Ping G driver review

Golf Monthly's Ping G driver review, the model that replaces the popular G30 and now features Dragonfly and Vortec technology to improve performance in key areas

Golf Monthly Verdict

The Ping G driver takes what G30 offered and improves upon it. Many will experience some sort of increase in clubhead speed and combined with the extra forgiveness, should start to hit longer and straighter drives. Many will also find a lower loft than usual creates the best results but you will only be sure if you have a custom fitting session.

Reasons to buy
  • +

    This club feels even more stable and powerful than the G30 it replaces. Many will see gains in distance and accuracy in equal measure.

Reasons to avoid
  • -

    Some may find the technology all over the crown distracting.

Golf Monthly's Ping G driver review, the model that replaces the popular G30 and now features Dragonfly and Vortec technology to improve performance in key areas

There’s a whole host of new technologies featured on the new Ping G driver but the real question is, do they contribute to better performance over the G30. We’ll cover the direct comparison in performance in another video but for now, let’s talk about G.

It seems strange there is now no number in name of the G series, meaning all reference points in time are now lost. Presumably the next G driver will also be called G, which could get confusing.

Aside from that, our testing of the Ping G LS Tec driver so far has left us with nothing but praise.

When you first put the Ping G driver behind the ball at address, there is a lot to take in at first. Both the turbulators and Dragonfly technology feature, which means there isn’t much space left over. But because it all remains in the classy matte black we saw on G30, it isn’t overly distracting and most will soon forget it’s there after a few swings.

Ping G driver Dragon Fly crown

The face does look less rounded than the G30, which arguably makes it easier to align. Strike a few away and you soon become hung up on how light the club feels to swing. It feels effortless and stable both during the swing and at impact, where a powerful sound combines with a hot, lively feel to deliver soaring drives.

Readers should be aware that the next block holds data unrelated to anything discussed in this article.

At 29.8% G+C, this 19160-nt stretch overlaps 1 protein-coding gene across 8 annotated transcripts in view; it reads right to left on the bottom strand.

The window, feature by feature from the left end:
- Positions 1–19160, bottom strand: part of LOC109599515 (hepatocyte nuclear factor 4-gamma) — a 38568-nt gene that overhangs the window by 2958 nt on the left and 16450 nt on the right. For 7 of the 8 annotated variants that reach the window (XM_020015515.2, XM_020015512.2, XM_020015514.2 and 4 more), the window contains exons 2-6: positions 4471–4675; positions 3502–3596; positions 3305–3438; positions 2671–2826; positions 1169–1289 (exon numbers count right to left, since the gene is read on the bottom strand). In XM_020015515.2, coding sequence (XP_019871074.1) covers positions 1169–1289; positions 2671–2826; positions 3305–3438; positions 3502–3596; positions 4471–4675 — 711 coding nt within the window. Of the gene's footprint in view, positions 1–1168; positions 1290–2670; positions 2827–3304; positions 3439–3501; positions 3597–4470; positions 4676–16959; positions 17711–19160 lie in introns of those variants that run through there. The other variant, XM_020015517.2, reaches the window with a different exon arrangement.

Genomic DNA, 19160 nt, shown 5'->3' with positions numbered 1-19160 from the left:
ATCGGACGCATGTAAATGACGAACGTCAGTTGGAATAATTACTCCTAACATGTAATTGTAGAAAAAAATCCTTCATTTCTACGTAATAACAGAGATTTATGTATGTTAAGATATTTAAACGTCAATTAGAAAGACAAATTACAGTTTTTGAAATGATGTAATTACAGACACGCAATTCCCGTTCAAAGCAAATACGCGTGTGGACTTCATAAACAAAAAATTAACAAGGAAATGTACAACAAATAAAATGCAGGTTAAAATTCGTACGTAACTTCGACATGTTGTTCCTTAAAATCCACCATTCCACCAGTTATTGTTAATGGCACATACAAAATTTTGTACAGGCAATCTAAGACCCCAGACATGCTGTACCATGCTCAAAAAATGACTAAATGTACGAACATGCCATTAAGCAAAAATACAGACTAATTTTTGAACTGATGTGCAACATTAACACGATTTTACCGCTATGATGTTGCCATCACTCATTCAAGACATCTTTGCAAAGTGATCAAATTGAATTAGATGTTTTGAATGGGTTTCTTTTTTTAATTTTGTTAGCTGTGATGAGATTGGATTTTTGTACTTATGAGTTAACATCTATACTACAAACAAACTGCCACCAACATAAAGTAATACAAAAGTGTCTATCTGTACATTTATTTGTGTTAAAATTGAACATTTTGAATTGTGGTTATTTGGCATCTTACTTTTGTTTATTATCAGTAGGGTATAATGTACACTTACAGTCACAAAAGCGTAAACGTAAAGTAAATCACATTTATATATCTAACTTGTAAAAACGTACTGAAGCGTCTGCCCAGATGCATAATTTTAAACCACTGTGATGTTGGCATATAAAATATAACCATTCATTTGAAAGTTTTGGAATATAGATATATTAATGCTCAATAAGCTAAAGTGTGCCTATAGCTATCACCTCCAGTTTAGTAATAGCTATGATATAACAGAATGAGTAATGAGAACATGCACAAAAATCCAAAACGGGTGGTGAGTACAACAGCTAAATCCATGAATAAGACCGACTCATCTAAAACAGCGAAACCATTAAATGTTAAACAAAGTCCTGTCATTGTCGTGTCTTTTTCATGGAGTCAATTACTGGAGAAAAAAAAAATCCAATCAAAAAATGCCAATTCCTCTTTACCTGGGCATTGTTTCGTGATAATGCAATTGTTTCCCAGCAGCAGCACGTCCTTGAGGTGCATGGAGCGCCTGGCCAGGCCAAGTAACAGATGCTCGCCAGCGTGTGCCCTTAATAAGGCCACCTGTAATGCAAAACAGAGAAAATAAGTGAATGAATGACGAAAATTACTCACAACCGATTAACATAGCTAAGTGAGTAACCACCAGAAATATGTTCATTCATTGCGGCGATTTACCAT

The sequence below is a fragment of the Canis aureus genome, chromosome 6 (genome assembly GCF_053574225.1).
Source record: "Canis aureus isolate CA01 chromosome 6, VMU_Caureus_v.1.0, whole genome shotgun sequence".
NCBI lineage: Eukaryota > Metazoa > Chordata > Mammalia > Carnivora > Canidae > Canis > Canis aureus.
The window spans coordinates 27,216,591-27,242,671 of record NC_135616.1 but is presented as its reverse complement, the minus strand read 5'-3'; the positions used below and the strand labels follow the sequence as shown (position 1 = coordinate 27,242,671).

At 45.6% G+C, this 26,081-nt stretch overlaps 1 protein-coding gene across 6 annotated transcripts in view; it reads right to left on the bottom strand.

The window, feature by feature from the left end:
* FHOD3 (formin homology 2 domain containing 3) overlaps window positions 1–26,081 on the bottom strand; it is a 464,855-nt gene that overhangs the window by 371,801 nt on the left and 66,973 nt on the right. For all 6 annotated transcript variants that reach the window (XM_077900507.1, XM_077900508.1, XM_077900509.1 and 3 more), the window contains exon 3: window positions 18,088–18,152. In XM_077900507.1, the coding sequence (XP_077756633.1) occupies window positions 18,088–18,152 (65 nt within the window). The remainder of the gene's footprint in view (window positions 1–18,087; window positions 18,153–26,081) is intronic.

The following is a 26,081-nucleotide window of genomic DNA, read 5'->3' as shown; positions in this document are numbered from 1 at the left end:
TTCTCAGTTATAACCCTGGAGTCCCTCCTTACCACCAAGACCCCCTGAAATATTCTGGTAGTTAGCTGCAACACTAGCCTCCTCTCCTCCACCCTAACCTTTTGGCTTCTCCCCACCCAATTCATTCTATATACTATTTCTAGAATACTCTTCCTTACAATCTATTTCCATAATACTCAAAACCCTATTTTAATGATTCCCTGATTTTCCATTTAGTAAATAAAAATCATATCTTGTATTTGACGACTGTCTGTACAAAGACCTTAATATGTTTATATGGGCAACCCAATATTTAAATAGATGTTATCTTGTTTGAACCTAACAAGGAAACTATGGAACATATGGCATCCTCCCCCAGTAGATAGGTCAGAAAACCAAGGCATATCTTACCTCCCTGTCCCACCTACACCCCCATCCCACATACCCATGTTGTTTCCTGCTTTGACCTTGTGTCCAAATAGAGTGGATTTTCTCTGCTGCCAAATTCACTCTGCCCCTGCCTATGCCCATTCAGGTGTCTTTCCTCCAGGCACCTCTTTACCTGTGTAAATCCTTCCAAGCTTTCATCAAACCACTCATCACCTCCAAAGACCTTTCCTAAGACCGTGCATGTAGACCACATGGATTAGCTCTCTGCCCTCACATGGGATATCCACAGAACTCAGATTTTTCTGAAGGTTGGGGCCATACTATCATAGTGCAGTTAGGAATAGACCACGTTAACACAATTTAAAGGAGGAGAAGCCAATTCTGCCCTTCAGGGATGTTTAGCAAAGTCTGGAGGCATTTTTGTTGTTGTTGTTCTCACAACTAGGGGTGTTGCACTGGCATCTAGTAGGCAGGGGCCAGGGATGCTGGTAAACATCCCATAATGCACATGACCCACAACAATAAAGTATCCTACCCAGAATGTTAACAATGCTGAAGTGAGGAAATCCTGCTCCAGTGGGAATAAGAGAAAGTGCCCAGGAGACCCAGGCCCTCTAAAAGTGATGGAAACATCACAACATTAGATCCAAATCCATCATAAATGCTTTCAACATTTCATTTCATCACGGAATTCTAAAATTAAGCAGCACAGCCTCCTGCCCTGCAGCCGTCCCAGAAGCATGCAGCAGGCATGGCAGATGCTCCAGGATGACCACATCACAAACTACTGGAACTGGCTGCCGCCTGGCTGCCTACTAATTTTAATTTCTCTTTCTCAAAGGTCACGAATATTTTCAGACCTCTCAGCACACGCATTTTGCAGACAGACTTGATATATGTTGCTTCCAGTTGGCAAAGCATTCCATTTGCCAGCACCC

Accuracy seems easy to come by, only really bad swings contribute to significant drop offs in dispersion. It is strikes above the sweetspot that really deliver. I hit my longest shot with an impact that was high on the face and it nearly broke the 300 yard barrier.

This may be because Ping have increased the top-bottom MOI by six per cent, compared to just one per cent on heel and toe strikes. By minimizing the spin loss on high-impact shots, the ball will stay in the air for longer, increasing total distance.

Ping G driver Vortec technology

I also found that using a lower loft compared to G30 produced better results, perhaps because of the change in CG location within the head. Coming down a full degree to 9.5° produced the best results and the flatter lie angle also reduced my miss to the left.

My swing speed remained relatively unchanged. There was perhaps a marginal increase, but not one that I could attribute to new crown technology entirely. I guess I’ll never know if it was the crown or me putting a little extra effort into these swings without knowing.

All three Ping G drivers have an RRP of £349 and go on sale on February 11th. The standard G and G LS Tec models coming in 9° and 10.5° lofts, and the SF Tec in 10° and 12°.

Joel Tadman
Joel Tadman

Joel has worked in the golf industry for over 12 years covering both instruction and more recently equipment. He now oversees all product content here at Golf Monthly, managing a team of talented and passionate writers and presenters in delivering the most thorough and accurate reviews, buying advice, comparisons and deals to help the reader find exactly what they are looking for. So whether it's the latest driver, irons, putter or laser rangefinder, Joel has his finger on the pulse keeping up to date with the latest releases in golf. He is also responsible for all content on irons and golf tech, including distance measuring devices and launch monitors.


During these enjoyable years he has had some money-can't-buy experiences, like interviewing Tiger Woods and Rory McIlroy one-on-one and covering the 2010 Ryder Cup at Celtic Manor. 


One of his career highlights came when covering the 2012 Masters he got to play the sacred Augusta National course on the Monday after the tournament concluded, shooting a respectable 87 with just one par and four birdies. To date, his best ever round of golf is a 5-under 67 back in 2011. He currently plays his golf at Burghley Park Golf Club in Stamford, Lincs, with a handicap index of 4.7.


Joel's current What's In The Bag? 

Driver: Titleist TSi3, 9° 

Fairway wood: Titleist TSi3, 15° 

Hybrid: Titleist TSi2, 18° 

Irons: TaylorMade P770, 4-PW 

Wedges: Titleist Vokey SM8, 50°, 54° and a Titleist Vokey SM9 60° lob wedge 

Putter: Evnroll ER2V 

Ball: 2021 Titleist Pro V1x